Puente Project Mission
Puente’s mission is to increase the number of educationally underrepresented students who enroll in four-year colleges and universities, earn degrees and return to their communities as leaders and mentors to future generations.
Puente Project Origins
The Puente Project is an inter-segmental program that is co-sponsored by the University of California and the California Community College Chancellor’s Office. This national award-winning program has improved the college-going rate of tens of thousands of California’s educationally underrepresented students for more than thirty years. The model’s interdisciplinary approach containing writing, advising, and mentoring components expanded to Texas in 2012. The Texas Puente Project’s goal is to prepare community college students for success at four-year universities and beyond.
About the Puente Project at LSC-University Park
In collaboration with the Center for Educational Partnerships at the University of California at Berkeley, LSC-University Park launched the Puente Project in 2016, tailoring this national award-winning program to fit the needs of the local community.
The Puente Project is especially beneficial for students who are the first generation in their families to attend college, though Puente is open to all students on a first come, first served basis. Space is limited.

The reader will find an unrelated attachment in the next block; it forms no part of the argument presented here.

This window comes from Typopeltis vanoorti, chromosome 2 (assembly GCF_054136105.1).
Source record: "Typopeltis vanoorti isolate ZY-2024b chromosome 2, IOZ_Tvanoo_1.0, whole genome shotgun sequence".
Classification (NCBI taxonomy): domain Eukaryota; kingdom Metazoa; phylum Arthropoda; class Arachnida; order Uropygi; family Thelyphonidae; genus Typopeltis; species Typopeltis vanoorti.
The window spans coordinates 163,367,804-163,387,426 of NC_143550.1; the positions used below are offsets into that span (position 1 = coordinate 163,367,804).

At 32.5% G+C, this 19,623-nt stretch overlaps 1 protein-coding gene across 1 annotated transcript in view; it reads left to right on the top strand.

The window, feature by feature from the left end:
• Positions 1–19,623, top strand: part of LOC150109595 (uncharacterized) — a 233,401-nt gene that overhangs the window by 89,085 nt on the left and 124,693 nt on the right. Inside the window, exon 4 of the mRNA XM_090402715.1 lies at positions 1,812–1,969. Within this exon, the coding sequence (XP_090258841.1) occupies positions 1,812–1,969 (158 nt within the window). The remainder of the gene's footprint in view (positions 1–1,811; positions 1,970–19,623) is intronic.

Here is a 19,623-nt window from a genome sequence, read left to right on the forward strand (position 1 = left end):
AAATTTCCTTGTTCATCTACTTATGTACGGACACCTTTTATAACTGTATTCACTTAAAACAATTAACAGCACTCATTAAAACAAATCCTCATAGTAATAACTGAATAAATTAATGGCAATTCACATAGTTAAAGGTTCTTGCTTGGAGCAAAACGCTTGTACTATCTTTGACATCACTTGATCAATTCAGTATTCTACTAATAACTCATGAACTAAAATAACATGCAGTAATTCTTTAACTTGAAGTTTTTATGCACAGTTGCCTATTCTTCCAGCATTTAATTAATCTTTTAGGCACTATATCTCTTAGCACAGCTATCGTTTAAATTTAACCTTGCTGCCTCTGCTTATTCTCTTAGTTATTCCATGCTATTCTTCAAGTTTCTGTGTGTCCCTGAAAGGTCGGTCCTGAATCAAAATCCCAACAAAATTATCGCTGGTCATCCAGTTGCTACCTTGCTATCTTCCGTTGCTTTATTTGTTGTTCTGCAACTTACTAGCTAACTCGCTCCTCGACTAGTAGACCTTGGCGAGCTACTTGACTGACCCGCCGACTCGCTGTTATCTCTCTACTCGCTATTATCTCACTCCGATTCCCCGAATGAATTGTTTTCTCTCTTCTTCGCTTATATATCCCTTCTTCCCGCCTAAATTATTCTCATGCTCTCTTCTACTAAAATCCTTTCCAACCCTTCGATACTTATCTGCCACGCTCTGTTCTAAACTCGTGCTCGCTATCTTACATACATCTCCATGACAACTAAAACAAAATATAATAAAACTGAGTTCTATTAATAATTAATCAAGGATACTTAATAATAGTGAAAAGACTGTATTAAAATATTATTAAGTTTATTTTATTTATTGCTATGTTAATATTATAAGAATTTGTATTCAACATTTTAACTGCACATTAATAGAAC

Puente means “bridge” in Spanish. The program prepares students for college success through academic planning, innovative writing instruction, mentorship and opportunities for leadership.
Puente students build bridges connecting them to:
- Each other
- Resources that support academic and life success
As part of the learning community, students take English 1301 or ENGL 1301 with lab and EDUC 1300 in the fall semester in addition to other courses. In the spring semester, students take English 1302 with the same English instructor as well as other required courses in their degree plan. Outside the classroom, Puente students visit several four-year institutions and also participate in mentor activities and enjoy gatherings involving their families and classroom communities.